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I have a question about equation 6 in this paper.

Simplifying somewhat, the authors state the following

$$\int_0^{\infty} e^{-tL} dt = L^{-1}$$

$L$ here is a graph laplacian and therefore is a matrix. (Leave aside for the moment that $L$ is singular and thus make the above equation meaningless.)

To derive the equation, I first tried expanding $e^{-tL}$ into a series and integrating the individual terms in the hope that something clean comes out: $$\int_0^{\infty} e^{-tL} dt = \sum_{i=0}^\infty \frac{(-L)^i}{i!}\int_0^{\infty} t^i dt$$ which lead nowhere for me.

So I tried the alternative tack of just treating $L$ as if it were scalar. In that case, the first equation is obviously true.

My question is, can I treat the matrix $L$ in the exponent as if it were a scalar and just integrate it?

(Bonus question, since $L$ is a graph laplacian and therefore singular, why are the authors inverting it when they should know better?)

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You could try writing $X = e^{-L}$ so that you get $\int X^t dt$, where $X$ is some matrix independent of $t$. –  TMM Mar 19 '12 at 19:44
    
Your expansion works as well, you just have to stop before infinity, fix the number of factors of $L$ and the upper integration bound, resum the series and then let the bound go to infinity. –  Phira Mar 19 '12 at 19:54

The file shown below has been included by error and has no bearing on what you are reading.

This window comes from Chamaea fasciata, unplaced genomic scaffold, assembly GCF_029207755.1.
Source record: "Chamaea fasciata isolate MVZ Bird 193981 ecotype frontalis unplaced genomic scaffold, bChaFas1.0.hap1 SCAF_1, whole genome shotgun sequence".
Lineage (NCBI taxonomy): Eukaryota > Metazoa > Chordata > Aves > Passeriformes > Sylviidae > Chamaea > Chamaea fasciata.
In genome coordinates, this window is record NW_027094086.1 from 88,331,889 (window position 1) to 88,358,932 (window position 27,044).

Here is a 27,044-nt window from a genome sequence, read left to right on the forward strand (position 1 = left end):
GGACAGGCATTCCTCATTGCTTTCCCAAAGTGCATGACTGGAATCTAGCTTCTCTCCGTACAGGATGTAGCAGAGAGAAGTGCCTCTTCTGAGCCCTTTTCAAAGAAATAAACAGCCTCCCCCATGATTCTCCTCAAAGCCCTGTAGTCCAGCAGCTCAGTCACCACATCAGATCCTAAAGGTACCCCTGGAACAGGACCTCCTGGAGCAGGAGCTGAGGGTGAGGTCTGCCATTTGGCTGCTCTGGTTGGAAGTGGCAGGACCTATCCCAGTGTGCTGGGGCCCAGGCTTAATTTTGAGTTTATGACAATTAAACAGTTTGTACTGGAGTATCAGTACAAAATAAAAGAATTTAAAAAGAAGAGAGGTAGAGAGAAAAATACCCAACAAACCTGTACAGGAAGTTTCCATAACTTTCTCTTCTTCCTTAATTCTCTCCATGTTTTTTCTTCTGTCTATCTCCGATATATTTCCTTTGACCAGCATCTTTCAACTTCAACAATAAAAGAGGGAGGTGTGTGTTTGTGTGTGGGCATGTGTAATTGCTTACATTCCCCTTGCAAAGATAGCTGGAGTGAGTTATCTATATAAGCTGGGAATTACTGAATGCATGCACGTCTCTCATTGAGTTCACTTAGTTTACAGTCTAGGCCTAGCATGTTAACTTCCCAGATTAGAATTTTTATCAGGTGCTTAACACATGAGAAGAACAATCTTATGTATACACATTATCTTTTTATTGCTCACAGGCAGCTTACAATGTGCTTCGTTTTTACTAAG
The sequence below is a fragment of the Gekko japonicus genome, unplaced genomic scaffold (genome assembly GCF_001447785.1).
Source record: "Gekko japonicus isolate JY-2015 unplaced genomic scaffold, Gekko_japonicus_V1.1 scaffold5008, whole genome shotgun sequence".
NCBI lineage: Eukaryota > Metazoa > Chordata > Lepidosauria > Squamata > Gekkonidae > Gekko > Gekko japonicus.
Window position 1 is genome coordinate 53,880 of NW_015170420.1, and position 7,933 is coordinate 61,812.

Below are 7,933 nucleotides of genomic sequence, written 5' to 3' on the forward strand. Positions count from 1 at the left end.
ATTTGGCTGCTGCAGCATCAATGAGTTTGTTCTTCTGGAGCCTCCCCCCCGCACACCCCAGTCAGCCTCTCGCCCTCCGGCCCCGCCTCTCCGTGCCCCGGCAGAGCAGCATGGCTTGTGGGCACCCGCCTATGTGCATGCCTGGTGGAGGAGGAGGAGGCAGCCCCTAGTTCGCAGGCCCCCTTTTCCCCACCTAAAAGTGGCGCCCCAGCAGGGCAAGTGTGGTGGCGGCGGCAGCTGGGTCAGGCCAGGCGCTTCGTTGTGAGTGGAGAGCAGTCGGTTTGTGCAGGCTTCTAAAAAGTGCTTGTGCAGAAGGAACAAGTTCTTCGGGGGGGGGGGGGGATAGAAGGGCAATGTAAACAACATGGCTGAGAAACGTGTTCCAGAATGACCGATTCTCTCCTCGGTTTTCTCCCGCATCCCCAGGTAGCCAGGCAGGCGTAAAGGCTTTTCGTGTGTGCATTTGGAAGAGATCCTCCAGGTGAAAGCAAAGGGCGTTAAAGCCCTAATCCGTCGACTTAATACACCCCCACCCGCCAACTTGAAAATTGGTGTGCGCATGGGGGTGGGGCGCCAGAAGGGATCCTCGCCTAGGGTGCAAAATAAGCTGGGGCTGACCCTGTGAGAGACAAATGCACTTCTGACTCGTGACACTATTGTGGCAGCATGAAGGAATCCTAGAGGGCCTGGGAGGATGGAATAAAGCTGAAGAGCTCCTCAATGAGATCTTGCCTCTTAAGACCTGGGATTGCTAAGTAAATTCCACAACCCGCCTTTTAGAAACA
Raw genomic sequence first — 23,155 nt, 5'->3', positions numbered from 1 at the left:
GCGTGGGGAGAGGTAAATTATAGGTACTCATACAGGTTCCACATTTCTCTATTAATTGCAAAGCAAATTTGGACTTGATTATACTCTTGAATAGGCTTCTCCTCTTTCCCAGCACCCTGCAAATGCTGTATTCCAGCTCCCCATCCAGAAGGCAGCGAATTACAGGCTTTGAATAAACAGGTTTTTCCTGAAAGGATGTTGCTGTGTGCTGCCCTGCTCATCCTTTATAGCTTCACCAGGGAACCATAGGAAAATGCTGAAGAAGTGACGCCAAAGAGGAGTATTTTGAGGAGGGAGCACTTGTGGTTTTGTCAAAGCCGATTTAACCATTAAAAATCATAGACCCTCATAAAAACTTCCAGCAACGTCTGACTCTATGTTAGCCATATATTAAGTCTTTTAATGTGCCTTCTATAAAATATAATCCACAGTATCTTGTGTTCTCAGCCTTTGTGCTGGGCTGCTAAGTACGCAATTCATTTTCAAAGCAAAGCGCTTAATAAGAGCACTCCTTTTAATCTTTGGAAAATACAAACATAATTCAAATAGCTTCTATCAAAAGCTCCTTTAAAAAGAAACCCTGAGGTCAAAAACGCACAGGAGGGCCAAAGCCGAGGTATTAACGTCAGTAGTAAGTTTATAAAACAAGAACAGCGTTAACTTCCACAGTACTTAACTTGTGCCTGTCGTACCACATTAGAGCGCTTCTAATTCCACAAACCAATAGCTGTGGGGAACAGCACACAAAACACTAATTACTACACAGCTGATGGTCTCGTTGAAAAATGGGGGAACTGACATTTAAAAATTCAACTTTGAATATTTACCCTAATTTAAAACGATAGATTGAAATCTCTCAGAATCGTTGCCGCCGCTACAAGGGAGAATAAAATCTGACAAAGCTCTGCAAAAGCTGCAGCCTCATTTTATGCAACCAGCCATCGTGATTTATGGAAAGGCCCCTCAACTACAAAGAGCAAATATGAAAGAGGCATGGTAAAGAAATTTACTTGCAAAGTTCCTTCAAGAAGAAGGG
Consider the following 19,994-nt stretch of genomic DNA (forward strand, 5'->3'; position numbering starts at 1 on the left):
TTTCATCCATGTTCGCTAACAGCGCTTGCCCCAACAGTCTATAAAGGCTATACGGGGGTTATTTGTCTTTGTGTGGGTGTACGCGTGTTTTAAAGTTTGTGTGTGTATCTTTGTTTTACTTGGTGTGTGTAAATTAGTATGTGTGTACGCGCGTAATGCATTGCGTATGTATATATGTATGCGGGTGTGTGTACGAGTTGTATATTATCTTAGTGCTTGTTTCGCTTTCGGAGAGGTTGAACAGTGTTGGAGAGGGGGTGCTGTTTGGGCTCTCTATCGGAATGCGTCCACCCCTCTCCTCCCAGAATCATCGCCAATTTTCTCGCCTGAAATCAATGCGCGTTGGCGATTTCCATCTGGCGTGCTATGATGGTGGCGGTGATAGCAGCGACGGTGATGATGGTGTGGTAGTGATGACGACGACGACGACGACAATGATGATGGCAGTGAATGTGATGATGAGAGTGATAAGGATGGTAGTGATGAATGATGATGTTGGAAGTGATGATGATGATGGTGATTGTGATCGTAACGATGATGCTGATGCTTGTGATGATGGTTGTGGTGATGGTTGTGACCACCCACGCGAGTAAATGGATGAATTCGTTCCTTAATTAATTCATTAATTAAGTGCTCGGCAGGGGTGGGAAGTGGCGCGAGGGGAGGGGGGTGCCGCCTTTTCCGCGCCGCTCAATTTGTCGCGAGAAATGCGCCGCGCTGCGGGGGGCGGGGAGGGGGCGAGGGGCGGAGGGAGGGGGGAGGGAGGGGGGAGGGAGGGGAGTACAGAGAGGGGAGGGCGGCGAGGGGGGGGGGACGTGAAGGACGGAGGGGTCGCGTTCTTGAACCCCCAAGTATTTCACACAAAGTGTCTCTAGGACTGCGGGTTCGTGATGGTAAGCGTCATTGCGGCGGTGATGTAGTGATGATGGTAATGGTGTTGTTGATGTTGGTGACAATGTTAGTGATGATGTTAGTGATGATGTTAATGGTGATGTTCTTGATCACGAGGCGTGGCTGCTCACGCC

@JasonMond Why is the matrix in their paper singular? –  Byron Schmuland Mar 19 '12 at 20:27
    
@Byron Aren't all graph laplacians singular? They always have at least one zero eigenvalue. –  JasonMond Mar 19 '12 at 20:59
    
@Phira Can you elaborate? –  JasonMond Mar 19 '12 at 21:00

3 Answers 3

up vote 2 down vote accepted

If you look at the definition of the Riemann integral, you will see that you don't make much use of properties of the codomain of your function (only that it is a vector space, and that you can take limits in it). So you can define the Riemann integral for continuous functions $\mathbb{R}\to M_n(\mathbb{C})$ with no issues.

The fundamental Theorem of Calculus still holds and $(-L^{-1}e^{-tL})'=e^{-tL}$. Then $$ \int_0^ne^{-tL}\,dt=\left.-L^{-1}e^{-tL}\right|_0^n=-L^{-1}e^{-nL}+L^{-1}\xrightarrow{n\to\infty}L^{-1}. $$

When $L$ is singular, the assertion makes no sense, and I have no idea what the authors mean. Consider $$ L=\begin{bmatrix}0&1\\ 0&0\end{bmatrix}. $$ Then $L^2=0$, so $$ e^{-tL}=I-tL. $$ Claiming that $$ \int_0^\infty(I-tL)\,dt $$ is a matrix is an interesting statement.

Added: after looking at the claim from Will that $L$ is positive definite, the argument becomes much simpler. Because in this case we can write $$ L=\sum_{k=1}^n\lambda_kP_k, $$ where the $\lambda_k$ are the eigenvalues of $L$ and the $P_k$ are pairwise orthogonal projections of rank one. Then $$ e^{-tL}=\sum_{k=1}^ne^{-t\lambda_k}P_k, $$ and so $$ \int_0^\infty e^{-tL}\,dt=\sum_{k=1}^n\left(\int_0^\infty e^{-t\lambda_k}\,dt\right)\;P_k =\sum_{k=1}^n\lambda_k^{-1}\;P_k=L^{-1}. $$

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After fooling around with the series form of the matrix exponential, I could derive that $de^{-tL}/dt = -Le^{-tL}$. Would a proof approach using the series form be analytically kosher? –  JasonMond Mar 19 '12 at 21:05